How might this work? We could each stream our personal data to our own data stores, encrypted so only we could access it. During times of crisis, we could choose to share this data — anonymized or not — with services that aggregate, analyze, track and help combat the crisis. They would not have access to the source of the data (our phones’ GPS) but rather the data store we are sharing with them. This is what they need to track cases, see if there may have been contact with others, alert those at risk, and even enforce quarantines. At any time, we can turn off that data access. They have permission to help during the crisis, not to snoop forever after. We would make the decision to give up our privacy in that crisis, only for that crisis. All of this tech exists today.
The Short, the Long
To fight COVID-19, we need to the take immediate and short-term action. Governments and corporations around the world need to play a role. The efforts should be appropriate (see EFF’s guide to protecting civil liberties), but it’s a fast-changing situation where some compromise will be needed. We cannot fight this otherwise, and we need to accept that — our values for privacy and liberty are not absolute, in a crisis.
But we cannot forget where we make compromises, because we know long-term institutions will take advantage of them. Companies like Google and Facebook will gladly provide these services in exchange for our data, and that they will use and abuse it down the road in ways we never consented to. We could choose to trust other 3rd parties, but what happens when they go the same route or are simply acquired? You might be fine with Fitbit having your data because you trust them and don’t see how they could abuse it. But do you want Google to have all your activity records post acquisition? Maybe we were okay trading some data to that battery-saving app a few years ago, but when Facebook acquired Onvavo they scooped up all that data about you too.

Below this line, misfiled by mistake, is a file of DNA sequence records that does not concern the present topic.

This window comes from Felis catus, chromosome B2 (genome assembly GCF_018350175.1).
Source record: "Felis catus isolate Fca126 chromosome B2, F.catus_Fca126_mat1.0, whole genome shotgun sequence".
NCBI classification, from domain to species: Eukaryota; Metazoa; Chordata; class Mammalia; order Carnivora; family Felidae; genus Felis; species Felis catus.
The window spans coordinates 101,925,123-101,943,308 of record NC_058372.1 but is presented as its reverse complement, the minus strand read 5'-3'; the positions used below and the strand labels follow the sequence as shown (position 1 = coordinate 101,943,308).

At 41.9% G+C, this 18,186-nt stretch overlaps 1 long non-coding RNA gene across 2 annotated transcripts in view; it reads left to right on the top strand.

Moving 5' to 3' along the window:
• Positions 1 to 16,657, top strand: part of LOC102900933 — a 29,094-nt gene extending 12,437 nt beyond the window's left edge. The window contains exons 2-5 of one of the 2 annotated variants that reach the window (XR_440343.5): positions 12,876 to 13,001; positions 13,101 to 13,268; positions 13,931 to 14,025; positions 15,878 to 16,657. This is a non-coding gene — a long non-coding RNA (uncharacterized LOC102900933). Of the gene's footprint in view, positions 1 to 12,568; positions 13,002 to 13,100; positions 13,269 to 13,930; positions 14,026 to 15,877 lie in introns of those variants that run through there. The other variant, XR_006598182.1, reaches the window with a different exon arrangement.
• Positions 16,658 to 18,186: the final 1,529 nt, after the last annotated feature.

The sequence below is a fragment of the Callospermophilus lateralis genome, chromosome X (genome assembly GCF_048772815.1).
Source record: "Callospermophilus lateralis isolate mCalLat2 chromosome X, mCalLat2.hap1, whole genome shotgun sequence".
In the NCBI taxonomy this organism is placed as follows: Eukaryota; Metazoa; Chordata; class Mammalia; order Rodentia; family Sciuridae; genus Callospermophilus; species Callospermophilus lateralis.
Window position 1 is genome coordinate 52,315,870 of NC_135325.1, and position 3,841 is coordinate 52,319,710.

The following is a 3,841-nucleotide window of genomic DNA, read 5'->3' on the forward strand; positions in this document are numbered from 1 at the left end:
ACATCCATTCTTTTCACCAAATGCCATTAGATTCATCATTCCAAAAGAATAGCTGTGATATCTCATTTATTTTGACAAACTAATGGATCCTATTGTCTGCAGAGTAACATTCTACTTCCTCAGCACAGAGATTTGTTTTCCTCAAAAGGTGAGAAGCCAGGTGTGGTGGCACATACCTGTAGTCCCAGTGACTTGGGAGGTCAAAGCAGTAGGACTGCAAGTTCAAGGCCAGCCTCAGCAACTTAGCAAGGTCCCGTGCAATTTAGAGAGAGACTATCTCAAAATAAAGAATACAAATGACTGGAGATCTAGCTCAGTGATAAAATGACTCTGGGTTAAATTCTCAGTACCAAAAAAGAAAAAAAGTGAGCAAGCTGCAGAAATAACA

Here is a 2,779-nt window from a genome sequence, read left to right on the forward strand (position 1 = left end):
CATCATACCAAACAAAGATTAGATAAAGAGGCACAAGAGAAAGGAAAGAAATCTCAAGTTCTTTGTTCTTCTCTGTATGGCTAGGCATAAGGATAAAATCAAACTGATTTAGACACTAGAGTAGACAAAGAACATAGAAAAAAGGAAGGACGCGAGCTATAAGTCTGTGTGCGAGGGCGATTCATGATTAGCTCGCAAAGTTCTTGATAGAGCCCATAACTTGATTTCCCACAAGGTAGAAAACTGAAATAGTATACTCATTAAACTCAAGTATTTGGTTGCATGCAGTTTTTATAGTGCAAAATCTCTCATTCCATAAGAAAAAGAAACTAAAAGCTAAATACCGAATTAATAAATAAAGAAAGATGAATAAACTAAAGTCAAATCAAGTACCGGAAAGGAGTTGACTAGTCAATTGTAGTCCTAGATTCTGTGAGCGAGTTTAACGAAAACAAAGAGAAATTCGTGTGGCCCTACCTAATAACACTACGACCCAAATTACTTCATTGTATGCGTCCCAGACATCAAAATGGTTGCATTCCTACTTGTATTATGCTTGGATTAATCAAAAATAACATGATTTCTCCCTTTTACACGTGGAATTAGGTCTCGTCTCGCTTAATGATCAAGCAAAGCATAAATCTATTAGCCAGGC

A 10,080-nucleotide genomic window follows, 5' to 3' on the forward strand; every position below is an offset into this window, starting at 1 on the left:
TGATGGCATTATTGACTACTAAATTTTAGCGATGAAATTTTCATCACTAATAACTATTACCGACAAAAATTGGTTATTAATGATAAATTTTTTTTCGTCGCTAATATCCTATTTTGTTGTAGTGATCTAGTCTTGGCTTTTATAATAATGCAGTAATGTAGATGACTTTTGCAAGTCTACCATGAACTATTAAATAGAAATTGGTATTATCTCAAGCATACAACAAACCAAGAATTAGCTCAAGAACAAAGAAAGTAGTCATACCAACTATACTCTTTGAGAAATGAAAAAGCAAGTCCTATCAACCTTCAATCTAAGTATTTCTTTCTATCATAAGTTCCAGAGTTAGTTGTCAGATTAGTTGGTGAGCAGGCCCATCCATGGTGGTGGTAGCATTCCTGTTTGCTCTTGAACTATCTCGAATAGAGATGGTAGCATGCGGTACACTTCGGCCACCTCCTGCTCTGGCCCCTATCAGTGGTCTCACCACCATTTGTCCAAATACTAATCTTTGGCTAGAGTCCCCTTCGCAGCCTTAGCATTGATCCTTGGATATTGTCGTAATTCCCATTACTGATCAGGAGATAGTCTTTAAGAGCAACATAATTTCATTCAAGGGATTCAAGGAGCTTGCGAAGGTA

On Friday, March 27, Christopher Allen led a remembrance for those who lost their lives in WWII, in part due to the centralized collection of data. A far higher percentage of Jews were killed in the Netherlands than elsewhere because the civil service there had kept such accurate records of its population. This was meant for good, and was used for it until World War II. But when personal data is in the hands of central bodies, it can be abused and used for evil later as well. In this case, those records made it far easier for Nazis to track down Jews in the country than elsewhere. This might be an extreme case, but the pattern is consistent.
The only solution is to start building on the infrastructure that ensures we do not need to make these tradeoffs in the future; that we can coordinate effectively and urgently amongst us in a crisis, without worrying about sacrificing our liberty long-term. This is the promise of distributed, p2p technologies.
Some technologies, like Tor and WebRTC, are quite established. Others like blockchain and IPFS are newer and maturing now. Together, they create the backbone for a more resilient, community-controlled internet. They give us the ability to share, connect and transact online without giving up our privacy, control, or agency about whom to trust when. This model sets us up to confront crises in our society without the tradeoff of coordination versus liberty.
If you’re looking for more info on this ecosystem or how to make this happen faster, come discuss with us in our 3Box community.